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Extended Loudspeakers

(Sub Rosa; US: 29 Sep 2009; UK: 9 Nov 2009)

For Extended Loudspeakers, Pierre Berthet suspended tin cans, linked them by wires, put a loudspeaker in one can, and caught the sounds made from the vibration of the wires. The album has the air of a science project to it as much as a musical work. Knowing what he did to get these sounds may help you appreciate and think about it, though one might prefer listening without prior knowledge. Either way, one might have trouble connecting to Extended Loudspeakers on a level beyond an appreciation of its mechanics.


At first, It sounds like interplay among clanging noises, like a metallic conversation listeners can’t participate in. Repeated listens reveal how the repetition becomes a scene in itself, as more atmosphere comes to life. Part five (of seven) has just a whirring sound. It’s such a break from the previous sounds it feels like a death or a new start. The clanging begins again on the next track, but the feeling is different, or are we the ones who have changed?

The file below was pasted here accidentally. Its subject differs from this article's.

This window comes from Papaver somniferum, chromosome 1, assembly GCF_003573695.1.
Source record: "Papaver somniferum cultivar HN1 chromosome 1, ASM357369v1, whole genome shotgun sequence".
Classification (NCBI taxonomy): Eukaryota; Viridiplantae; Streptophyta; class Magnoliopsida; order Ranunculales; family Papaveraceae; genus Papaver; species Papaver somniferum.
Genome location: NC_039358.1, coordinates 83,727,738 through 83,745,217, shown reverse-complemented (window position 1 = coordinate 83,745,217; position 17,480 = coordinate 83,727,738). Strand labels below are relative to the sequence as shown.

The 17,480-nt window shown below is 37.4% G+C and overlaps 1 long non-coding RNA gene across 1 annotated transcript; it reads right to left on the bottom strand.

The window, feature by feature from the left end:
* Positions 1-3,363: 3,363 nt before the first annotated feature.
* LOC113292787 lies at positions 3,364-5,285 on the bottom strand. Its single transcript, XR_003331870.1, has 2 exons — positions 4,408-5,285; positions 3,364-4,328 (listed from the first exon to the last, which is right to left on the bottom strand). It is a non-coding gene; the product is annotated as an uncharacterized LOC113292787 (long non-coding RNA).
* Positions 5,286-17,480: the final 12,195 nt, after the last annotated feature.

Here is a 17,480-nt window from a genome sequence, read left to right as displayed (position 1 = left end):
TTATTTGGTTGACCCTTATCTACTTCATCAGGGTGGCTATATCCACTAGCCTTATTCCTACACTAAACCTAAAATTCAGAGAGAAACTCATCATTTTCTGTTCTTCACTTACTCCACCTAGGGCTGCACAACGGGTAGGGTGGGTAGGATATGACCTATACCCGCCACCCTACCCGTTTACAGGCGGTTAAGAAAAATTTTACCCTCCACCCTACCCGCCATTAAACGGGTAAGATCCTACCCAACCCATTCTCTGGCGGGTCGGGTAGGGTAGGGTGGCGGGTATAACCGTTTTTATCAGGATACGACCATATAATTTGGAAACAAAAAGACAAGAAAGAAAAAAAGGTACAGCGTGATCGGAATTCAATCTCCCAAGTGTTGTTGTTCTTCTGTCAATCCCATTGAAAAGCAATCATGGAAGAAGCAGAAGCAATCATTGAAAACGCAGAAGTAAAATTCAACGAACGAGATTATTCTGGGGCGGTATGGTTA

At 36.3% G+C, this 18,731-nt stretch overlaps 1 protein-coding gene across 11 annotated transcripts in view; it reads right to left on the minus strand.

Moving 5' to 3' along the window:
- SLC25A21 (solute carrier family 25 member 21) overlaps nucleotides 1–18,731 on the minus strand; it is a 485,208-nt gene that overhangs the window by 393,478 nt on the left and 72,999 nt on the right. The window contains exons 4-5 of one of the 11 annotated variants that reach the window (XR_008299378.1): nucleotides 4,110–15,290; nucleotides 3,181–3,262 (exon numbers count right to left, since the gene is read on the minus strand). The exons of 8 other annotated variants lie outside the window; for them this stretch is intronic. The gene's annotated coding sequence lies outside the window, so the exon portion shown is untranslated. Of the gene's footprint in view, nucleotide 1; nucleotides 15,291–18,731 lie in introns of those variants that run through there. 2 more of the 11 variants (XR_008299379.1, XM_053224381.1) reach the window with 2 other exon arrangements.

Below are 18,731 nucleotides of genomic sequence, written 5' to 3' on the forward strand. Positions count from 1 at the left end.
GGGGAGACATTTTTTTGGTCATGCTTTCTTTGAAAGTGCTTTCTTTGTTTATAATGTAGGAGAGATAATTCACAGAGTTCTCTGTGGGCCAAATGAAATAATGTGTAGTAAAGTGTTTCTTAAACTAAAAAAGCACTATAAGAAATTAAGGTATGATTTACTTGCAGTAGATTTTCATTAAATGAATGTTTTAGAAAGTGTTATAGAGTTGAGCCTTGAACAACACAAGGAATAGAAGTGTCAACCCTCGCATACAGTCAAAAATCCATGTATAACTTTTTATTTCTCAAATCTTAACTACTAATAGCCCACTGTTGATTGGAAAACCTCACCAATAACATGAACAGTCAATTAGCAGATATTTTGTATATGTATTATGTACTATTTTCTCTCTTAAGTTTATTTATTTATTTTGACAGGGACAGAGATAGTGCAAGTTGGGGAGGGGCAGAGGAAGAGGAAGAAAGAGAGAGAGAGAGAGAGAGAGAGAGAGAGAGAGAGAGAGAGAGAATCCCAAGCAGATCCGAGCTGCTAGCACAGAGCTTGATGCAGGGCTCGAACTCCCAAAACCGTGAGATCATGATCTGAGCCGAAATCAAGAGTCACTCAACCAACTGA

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Dave Heaton has been writing about music on a regular basis since 1993, first for unofficial college-town newspapers and DIY fanzines and now mostly on the Internet. In 2000, the same year he started writing for PopMatters, he founded the online arts magazine ErasingClouds.com, still around but often in flux. He writes music reviews for the print magazine The Big Takeover. He is a music obsessive through and through. He lives in Kansas City, Missouri.


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